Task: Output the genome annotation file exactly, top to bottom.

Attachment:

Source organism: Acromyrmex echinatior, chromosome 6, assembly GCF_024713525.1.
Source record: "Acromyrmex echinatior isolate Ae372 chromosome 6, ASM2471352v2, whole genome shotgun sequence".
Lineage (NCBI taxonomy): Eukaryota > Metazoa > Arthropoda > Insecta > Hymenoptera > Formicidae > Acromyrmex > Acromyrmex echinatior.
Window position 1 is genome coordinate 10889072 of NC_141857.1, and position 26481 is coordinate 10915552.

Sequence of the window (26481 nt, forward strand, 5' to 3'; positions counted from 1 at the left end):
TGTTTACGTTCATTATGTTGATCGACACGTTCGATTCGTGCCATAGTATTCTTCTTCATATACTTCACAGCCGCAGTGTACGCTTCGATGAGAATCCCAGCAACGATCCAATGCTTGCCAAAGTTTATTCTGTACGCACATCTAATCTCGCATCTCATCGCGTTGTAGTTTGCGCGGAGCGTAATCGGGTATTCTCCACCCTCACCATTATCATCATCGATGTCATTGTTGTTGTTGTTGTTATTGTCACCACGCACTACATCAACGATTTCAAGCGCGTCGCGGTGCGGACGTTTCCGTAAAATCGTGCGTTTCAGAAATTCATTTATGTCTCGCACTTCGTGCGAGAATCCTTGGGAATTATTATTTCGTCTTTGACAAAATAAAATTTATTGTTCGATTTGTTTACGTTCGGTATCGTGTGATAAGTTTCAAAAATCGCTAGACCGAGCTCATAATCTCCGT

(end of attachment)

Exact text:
Source organism: Acromyrmex echinatior, chromosome 6, assembly GCF_024713525.1.
Source record: "Acromyrmex echinatior isolate Ae372 chromosome 6, ASM2471352v2, whole genome shotgun sequence".
Lineage (NCBI taxonomy): Eukaryota > Metazoa > Arthropoda > Insecta > Hymenoptera > Formicidae > Acromyrmex > Acromyrmex echinatior.
Window position 1 is genome coordinate 10889072 of NC_141857.1, and position 26481 is coordinate 10915552.

Sequence of the window (26481 nt, forward strand, 5' to 3'; positions counted from 1 at the left end):
TGTTTACGTTCATTATGTTGATCGACACGTTCGATTCGTGCCATAGTATTCTTCTTCATATACTTCACAGCCGCAGTGTACGCTTCGATGAGAATCCCAGCAACGATCCAATGCTTGCCAAAGTTTATTCTGTACGCACATCTAATCTCGCATCTCATCGCGTTGTAGTTTGCGCGGAGCGTAATCGGGTATTCTCCACCCTCACCATTATCATCATCGATGTCATTGTTGTTGTTGTTGTTATTGTCACCACGCACTACATCAACGATTTCAAGCGCGTCGCGGTGCGGACGTTTCCGTAAAATCGTGCGTTTCAGAAATTCATTTATGTCTCGCACTTCGTGCGAGAATCCTTGGGAATTATTATTTCGTCTTTGACAAAATAAAATTTATTGTTCGATTTGTTTACGTTCGGTATCGTGTGATAAGTTTCAAAAATCGCTAGACCGAGCTCATAATCTCCGT